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    California Cracks Down on Tobacco Taxes

    Bill would ban Internet or mail-order cigarette sales by scofflaw companies.

    SACRAMENTO -- As California State officials consider a hike in cigarette taxes to boost state revenues, a Senate committee yesterday approved a bill that could make it more difficult for smokers to dodge state taxes.

    The bill, by Sen. Debra Bowen (D-Marina del Rey), would ban the sale of tobacco and cigarettes by Internet or mail-order companies that skirt federal and state tax laws. If passed, the bill would help state officials tap into the estimated $40 million to $50 million that the state loses annually by smokers who find ways to avoid the tax.

    Under federal law, out-of-state tobacco sellers aren't required to collect sales taxes, but they're supposed to report the sale to state officials, allowing the California Board of Equalization to collect the tax -- about $9 for every carton of cigarettes -- from the buyer, the Associated Press reported.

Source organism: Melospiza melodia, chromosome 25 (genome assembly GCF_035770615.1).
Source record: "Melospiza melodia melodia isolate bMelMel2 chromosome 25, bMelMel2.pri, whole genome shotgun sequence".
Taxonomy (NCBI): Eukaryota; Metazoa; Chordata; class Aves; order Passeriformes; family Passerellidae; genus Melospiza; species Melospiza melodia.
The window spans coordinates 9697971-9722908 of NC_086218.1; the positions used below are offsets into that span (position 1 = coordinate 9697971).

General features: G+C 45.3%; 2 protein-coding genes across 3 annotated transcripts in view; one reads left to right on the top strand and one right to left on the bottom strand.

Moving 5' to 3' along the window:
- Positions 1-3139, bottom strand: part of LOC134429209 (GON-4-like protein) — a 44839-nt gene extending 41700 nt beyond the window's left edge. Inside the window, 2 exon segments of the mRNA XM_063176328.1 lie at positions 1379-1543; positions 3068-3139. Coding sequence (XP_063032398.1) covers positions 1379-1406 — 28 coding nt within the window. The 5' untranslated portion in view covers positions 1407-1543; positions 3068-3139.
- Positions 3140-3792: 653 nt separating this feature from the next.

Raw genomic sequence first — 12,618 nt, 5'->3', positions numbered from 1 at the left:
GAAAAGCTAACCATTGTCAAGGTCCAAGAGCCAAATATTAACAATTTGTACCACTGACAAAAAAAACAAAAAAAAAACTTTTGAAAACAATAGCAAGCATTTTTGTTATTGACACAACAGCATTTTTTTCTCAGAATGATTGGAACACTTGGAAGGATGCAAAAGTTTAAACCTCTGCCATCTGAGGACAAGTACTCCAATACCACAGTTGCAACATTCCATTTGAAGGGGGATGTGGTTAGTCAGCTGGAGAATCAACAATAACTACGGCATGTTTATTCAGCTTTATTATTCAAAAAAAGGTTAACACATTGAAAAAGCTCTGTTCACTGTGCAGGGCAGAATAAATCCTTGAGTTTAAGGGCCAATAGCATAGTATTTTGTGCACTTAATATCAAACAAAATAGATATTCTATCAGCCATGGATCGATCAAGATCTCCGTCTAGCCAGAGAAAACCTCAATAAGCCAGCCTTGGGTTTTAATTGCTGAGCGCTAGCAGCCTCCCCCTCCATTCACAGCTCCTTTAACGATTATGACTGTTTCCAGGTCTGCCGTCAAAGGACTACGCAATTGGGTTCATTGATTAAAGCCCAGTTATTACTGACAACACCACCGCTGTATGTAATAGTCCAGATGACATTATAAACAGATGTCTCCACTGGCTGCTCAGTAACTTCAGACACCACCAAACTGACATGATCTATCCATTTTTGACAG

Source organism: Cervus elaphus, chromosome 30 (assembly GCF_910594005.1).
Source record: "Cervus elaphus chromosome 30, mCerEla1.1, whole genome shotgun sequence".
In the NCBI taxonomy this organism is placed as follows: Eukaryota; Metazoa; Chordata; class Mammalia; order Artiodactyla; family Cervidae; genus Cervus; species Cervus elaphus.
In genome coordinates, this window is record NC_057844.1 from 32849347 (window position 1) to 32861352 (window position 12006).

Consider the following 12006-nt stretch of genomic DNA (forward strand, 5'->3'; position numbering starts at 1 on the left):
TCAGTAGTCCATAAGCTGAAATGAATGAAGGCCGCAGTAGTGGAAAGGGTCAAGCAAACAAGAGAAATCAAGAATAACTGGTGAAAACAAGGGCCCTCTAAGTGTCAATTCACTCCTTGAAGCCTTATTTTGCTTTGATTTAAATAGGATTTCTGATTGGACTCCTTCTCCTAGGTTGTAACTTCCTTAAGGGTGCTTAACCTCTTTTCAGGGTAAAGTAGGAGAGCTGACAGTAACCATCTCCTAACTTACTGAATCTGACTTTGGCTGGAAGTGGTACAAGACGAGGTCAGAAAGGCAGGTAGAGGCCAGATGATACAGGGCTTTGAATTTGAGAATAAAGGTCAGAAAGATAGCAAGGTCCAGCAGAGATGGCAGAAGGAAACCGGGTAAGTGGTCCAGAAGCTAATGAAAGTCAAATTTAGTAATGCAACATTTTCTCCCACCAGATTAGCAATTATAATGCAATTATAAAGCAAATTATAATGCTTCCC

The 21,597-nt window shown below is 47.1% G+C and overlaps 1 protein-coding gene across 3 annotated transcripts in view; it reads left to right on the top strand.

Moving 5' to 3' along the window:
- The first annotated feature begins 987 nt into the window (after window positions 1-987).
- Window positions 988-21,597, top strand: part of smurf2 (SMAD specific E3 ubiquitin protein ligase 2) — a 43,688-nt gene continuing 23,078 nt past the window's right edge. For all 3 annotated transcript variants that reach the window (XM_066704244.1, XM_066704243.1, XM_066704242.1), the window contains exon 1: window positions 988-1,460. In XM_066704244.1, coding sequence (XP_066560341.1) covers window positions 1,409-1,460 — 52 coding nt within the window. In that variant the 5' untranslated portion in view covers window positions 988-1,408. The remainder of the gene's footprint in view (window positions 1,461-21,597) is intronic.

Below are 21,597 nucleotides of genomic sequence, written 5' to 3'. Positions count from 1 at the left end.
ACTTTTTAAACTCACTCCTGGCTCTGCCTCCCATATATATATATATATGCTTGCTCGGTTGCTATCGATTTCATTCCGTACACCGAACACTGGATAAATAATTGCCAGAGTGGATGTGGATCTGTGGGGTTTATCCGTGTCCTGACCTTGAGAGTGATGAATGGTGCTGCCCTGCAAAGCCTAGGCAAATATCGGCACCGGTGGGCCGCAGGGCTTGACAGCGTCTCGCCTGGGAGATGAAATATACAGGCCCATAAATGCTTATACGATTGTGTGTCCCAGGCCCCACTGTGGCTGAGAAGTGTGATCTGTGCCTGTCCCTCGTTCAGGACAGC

The problem, Bowen said, is that many tobacco sellers aren't reporting their sales. Out of 167 major online tobacco companies selling to California last year, only 20 were regularly reporting their sales to state officials, according to a report by the federal General Accounting Office.

    If approved by the California Legislature and signed by Gov. Gray Davis, the tobacco tax bill would allow state officials to ban online and mail-order companies that continually ignore state tax laws from selling cigarettes to California smokers.

    It comes as state lawmakers consider a proposal by Davis to more than double California's cigarette tax from 87 cents per pack to $1.97 per pack, boosting revenues for the cash-strapped state by an estimated $1.17 billion next year.

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